It was Prince William's grandfather, the Duke of Edinburgh, who first set the ball rolling on this subject for the Royal Family, and Lord Williams and I wrote an appreciation of his environmental work.

And as for the poor, nothing was more relevant to our Jubilee celebrations than the Queen's benevolent reception of Paddington Bear, who was in such need of a cup of tea, no doubt having travelled a very long way in order to participate in the country's 70th anniversary celebrations, that he completely forgot his manners.

And so, let's return to the new book on 'The Sabbath of the Land' and its message for the future of our planet. The biblical concept of Shemitta became a reality once again for quite a few of the early groups of 19th century religious Zionists who fled Russia and other parts of eastern Europe for Israel due to famine, pogroms and general persecution by the European populace.

There had of course always been Jews in Israel, including in Jerusalem, but a succession of invaders and conquerors from Roman times, including Christians and Muslims of various hues, had tried their very best to expunge the presence of the Jews in their midst. However, the Jewish presence never died out completely. And, increasingly, large groups of Jews resettled their land throughout the classical, mediaeval and early modern periods of history.

The two giants of the 18th century Jewish world, the Vilna Gaon and the Baal Shem Tov, temperamentally and religiously miles apart in every other way, concurred on the importance of Aliyah to Israel, encouraging their disciples to make the hazardous journey to Eretz Israel if possible, and to take part in the even more hazardous living on the land if they could.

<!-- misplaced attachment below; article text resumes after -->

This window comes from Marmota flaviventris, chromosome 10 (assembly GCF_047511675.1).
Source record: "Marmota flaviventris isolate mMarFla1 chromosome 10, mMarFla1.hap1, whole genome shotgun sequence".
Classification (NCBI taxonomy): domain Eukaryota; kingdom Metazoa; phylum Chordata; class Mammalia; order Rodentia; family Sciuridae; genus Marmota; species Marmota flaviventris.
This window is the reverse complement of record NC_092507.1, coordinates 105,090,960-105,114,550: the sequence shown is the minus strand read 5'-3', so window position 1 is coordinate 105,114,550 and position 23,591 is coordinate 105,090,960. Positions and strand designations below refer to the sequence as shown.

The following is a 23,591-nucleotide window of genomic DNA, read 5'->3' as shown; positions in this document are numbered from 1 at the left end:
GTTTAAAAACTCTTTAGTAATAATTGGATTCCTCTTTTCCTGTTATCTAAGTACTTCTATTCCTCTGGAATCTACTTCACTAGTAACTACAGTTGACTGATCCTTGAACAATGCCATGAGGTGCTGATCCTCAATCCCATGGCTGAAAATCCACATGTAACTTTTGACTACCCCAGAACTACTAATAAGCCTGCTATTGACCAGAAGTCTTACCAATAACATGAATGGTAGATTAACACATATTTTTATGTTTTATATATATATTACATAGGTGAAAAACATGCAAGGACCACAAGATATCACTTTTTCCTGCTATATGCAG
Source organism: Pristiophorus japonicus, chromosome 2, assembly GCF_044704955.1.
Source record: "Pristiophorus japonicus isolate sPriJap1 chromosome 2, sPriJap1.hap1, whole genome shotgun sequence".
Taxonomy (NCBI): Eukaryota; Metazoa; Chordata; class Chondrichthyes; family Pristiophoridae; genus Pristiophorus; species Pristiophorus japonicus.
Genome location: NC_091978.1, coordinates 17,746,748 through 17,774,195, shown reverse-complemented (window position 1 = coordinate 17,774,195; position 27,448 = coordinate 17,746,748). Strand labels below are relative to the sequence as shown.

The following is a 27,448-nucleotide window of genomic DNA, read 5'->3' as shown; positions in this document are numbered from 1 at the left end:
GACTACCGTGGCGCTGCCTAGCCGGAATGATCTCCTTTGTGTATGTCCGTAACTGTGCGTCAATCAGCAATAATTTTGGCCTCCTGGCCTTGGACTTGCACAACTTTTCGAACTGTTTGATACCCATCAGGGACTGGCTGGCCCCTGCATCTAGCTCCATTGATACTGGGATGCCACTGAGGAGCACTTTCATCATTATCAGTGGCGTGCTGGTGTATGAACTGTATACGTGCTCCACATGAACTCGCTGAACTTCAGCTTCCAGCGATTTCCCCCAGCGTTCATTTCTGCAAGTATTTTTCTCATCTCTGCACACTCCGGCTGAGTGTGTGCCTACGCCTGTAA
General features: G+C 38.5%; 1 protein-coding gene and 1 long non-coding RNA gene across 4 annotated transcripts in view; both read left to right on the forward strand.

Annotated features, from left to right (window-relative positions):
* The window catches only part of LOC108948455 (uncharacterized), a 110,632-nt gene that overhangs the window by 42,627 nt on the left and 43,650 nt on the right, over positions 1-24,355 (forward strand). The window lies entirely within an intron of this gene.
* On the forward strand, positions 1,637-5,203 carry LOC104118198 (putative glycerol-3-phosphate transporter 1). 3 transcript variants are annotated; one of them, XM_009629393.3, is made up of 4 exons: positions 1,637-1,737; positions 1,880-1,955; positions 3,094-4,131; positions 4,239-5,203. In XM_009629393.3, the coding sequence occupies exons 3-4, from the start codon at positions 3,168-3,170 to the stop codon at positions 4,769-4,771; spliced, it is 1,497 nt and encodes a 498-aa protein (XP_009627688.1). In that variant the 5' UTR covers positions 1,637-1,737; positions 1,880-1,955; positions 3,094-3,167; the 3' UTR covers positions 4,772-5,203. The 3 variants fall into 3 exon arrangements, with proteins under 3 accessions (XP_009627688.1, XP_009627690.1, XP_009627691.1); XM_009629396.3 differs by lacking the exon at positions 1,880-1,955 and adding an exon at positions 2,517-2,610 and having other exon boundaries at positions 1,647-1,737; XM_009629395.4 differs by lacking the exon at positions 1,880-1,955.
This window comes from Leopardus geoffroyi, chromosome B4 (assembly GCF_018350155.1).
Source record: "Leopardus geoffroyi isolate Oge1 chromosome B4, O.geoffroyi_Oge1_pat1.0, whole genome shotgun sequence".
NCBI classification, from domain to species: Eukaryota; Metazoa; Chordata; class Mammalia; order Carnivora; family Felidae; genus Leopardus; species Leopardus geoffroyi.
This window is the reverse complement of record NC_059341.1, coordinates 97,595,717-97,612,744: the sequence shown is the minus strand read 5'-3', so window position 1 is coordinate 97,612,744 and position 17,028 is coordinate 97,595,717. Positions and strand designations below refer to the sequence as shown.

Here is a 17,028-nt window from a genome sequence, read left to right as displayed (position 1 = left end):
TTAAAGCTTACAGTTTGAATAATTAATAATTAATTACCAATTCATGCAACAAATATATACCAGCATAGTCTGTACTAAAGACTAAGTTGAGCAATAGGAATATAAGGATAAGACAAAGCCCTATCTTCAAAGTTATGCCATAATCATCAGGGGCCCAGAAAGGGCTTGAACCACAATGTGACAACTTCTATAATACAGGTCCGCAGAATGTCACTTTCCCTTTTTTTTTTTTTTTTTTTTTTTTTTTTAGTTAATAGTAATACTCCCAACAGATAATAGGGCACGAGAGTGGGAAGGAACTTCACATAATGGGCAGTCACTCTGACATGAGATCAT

The first part of Rav Kook's work deals with the ultimate importance of the land and the emphasis laid on residence, even if Shemitta itself is impossible to carry out in the first instance. As with the legal fiction introduced with respect to the festival of Pesach, and the 'selling of chametz' (i.e. foods or ingredients which are regarded as capable of 'rising') to a willing non-Jewish person, so the 'heter mechira' (literally 'permission to sell' one's land for the Sabbatical year) allows a valid loophole for those who simply are not in a position to adhere to these seven-yearly strictures.

Preserving life takes precedence over nearly everything else in Judaism, and in order to save life and livelihood, making use of this age-old legal loophole was perfectly in order until such time when actually adhering to the Biblical Shemitta ideal became a reality once again.

Incidentally, these concepts are very clearly explained in Rabbi Yedidya's book.